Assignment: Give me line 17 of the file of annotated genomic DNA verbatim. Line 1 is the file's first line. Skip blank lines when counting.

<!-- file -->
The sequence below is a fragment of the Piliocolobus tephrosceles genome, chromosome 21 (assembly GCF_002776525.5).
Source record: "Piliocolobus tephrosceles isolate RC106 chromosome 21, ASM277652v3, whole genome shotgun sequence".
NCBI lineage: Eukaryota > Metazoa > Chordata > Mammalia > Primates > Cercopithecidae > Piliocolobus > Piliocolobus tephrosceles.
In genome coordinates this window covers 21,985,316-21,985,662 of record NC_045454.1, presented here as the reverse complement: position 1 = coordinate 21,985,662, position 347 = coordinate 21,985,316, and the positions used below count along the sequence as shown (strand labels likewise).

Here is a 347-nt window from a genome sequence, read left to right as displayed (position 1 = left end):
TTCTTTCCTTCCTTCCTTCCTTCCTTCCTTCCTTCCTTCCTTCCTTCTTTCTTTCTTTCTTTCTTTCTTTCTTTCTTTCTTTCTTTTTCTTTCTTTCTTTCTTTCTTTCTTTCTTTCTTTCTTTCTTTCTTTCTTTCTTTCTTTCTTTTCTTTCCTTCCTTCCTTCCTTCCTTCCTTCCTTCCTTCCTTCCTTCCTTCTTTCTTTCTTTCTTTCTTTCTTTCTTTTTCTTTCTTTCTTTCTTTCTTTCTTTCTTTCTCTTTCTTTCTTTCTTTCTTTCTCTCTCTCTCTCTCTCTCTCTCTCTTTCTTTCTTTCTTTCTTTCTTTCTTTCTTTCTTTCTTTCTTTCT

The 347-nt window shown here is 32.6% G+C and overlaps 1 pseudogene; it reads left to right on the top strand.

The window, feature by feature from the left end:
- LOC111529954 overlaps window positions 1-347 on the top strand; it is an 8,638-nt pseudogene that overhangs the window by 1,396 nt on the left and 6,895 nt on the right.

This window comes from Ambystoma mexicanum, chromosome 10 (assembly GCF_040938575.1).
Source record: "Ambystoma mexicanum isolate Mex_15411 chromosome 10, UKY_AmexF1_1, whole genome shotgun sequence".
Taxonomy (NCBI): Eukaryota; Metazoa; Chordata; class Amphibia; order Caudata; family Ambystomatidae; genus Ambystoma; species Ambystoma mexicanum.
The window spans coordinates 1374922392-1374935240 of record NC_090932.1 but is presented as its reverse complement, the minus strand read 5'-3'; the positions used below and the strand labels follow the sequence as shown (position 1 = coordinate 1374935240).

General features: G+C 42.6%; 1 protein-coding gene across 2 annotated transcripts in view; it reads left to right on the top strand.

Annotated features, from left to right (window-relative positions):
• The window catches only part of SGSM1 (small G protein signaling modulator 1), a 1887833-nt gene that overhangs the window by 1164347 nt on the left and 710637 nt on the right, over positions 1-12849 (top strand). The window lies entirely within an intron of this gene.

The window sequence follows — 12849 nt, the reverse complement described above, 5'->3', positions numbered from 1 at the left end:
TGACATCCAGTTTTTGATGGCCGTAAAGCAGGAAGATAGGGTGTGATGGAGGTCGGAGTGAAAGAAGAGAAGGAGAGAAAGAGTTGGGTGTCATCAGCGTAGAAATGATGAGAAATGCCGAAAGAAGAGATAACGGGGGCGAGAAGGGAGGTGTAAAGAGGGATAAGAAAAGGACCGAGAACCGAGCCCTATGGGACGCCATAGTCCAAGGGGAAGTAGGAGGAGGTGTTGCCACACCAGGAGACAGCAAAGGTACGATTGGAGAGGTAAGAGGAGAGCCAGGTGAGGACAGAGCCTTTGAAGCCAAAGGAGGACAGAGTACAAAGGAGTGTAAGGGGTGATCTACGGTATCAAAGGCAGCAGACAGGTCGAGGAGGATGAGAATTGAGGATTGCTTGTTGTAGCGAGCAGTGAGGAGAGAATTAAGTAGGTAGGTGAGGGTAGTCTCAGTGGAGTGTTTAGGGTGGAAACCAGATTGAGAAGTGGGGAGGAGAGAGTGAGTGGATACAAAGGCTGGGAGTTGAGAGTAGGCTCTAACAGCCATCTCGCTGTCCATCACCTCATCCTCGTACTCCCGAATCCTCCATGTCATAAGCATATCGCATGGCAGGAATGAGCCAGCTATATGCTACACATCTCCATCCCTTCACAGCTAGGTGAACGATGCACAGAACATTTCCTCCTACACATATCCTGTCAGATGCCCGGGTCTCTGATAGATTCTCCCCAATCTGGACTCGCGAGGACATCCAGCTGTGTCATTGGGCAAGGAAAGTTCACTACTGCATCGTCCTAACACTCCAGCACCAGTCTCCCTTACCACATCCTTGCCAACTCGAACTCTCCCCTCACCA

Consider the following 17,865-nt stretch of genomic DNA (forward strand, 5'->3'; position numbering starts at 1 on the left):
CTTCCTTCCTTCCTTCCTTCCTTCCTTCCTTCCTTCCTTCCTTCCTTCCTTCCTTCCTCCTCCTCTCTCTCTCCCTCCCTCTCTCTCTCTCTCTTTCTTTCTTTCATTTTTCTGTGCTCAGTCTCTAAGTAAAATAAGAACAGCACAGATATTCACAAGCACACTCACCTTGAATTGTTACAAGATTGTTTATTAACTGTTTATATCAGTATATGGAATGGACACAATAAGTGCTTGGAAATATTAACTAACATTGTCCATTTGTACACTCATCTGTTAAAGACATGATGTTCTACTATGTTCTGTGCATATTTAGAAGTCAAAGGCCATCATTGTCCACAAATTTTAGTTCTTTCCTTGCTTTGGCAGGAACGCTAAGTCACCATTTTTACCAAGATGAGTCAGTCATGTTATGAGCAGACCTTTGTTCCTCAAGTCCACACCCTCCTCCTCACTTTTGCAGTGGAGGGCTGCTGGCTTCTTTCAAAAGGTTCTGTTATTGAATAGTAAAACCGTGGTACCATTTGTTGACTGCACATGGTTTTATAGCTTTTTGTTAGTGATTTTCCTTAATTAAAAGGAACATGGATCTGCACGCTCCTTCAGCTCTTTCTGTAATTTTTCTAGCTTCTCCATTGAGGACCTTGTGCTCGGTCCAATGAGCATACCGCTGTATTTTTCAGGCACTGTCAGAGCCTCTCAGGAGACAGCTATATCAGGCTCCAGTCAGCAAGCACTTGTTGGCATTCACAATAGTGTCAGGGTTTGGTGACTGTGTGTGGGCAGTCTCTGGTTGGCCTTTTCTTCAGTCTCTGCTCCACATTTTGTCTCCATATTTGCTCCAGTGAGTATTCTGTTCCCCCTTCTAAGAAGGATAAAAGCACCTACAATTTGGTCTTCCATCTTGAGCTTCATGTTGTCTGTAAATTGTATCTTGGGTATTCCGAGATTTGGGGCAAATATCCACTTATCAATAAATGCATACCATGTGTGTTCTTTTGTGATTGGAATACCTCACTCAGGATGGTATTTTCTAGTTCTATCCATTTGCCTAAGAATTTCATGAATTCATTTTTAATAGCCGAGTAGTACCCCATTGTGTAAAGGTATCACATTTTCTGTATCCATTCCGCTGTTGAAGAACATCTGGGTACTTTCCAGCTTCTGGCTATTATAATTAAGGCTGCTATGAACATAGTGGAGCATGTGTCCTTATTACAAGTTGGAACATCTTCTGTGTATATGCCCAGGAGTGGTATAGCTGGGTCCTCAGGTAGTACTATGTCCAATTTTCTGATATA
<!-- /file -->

The window sequence follows — 12849 nt, the reverse complement described above, 5'->3', positions numbered from 1 at the left end: